Israeli archaeologists have discovered the well-preserved remains of a 2,000-year-old factory for making garum, the fabled fish sauce that the Romans took with them on all their journeys of conquest.
The Israel Antiquities Authority came across the small cetaria, or factory for making the prized sauce, while inspecting the site of a planned sports park on the outskirts of the southern city of Ashkelon, Israel's Kan public broadcaster reports.
The dig was funded by the local authorities, and young people and school children from the Ashkelon area came to help out.
It is one of the very few garum factories found in the eastern Mediterranean, despite the Romans' long presence in the area and the premium they put on the pungent fermented sauce.
Most surviving examples are to be found in the Iberian Peninsula and southern Italy.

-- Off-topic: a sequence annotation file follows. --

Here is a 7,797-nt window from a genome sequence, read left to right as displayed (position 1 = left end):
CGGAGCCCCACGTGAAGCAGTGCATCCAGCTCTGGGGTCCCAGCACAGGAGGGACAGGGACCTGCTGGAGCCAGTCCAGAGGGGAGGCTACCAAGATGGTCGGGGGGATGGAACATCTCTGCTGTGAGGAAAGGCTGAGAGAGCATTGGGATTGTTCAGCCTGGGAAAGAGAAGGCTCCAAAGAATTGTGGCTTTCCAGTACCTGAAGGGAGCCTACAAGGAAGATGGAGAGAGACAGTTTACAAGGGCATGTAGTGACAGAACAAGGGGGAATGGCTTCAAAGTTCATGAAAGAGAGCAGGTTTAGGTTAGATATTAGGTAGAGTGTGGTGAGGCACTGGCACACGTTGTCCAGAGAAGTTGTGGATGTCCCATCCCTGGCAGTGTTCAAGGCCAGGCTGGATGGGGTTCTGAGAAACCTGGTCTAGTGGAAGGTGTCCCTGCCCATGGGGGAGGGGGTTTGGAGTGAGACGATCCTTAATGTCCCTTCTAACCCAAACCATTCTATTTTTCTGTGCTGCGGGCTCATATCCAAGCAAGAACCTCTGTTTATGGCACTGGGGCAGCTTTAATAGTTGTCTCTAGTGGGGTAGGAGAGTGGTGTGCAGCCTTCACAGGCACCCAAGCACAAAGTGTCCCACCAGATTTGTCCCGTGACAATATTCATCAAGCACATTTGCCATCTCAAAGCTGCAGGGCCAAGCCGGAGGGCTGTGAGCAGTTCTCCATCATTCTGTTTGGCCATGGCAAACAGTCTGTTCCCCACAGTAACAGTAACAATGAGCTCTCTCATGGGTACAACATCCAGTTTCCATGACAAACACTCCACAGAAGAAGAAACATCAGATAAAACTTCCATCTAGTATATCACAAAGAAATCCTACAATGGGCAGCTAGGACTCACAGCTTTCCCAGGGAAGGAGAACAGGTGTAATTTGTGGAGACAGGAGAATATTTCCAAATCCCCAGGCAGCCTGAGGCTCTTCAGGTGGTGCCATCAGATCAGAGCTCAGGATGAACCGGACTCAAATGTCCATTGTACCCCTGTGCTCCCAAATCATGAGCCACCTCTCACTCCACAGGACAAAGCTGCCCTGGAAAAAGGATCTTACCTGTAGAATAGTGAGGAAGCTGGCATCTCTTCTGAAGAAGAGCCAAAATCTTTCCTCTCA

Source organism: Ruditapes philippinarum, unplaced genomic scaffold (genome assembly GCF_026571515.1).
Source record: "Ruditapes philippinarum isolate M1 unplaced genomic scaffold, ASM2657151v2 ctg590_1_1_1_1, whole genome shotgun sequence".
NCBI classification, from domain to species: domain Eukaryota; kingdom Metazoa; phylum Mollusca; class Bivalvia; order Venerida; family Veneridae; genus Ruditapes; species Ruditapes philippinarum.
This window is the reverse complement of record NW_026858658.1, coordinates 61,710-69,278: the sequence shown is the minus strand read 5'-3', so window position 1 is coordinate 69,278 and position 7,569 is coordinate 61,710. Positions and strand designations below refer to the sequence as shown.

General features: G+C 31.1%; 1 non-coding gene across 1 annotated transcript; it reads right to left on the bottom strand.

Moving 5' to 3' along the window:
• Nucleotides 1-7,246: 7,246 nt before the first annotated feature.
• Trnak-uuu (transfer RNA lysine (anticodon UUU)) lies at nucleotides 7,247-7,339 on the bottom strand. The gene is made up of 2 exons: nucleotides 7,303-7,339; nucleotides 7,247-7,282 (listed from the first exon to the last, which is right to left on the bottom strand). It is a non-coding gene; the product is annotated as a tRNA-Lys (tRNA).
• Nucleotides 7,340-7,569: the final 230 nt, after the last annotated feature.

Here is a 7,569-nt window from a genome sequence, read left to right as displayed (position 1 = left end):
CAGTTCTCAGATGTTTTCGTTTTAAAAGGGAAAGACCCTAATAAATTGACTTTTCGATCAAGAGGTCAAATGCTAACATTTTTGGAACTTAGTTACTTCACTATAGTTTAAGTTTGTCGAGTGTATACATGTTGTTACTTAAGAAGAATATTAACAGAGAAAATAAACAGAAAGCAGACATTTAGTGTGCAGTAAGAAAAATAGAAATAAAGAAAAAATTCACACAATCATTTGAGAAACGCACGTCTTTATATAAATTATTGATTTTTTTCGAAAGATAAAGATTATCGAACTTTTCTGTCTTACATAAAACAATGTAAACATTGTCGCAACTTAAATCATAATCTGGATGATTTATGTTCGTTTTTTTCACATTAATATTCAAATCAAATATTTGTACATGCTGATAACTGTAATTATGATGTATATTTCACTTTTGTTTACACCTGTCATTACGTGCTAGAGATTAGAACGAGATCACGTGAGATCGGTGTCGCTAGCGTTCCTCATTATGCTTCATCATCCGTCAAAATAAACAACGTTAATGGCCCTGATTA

"We have something really unusual here," Israel Antiquities Authority archaeologist Dr Tali Erickson-Gini told The Times of Israel, as the Romans added garum to almost all their dishes to give them a salty savoury kick.
"It's said that making garum produced such a stench that cetariae were located some distance from the towns they served, and in this case the factory is about two kilometres from ancient Ashkelon," Dr Tali Erickson-Gini said, according to Kan.
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Although the garum factory was gradually abandoned after the Romans left, later rulers found the site was also suitable for cultivating grapes.
In the fifth century CE, a local Byzantine monastery made a living from producing wine there, and the remains of three winepresses have also been discovered at the site.
Anyone curious to see what a garum factory looked like is welcome to visit on the afternoon of 22 December, when the Israel Antiquities Authority will open the site to the public free of charge.
Reporting by Martin Morgan
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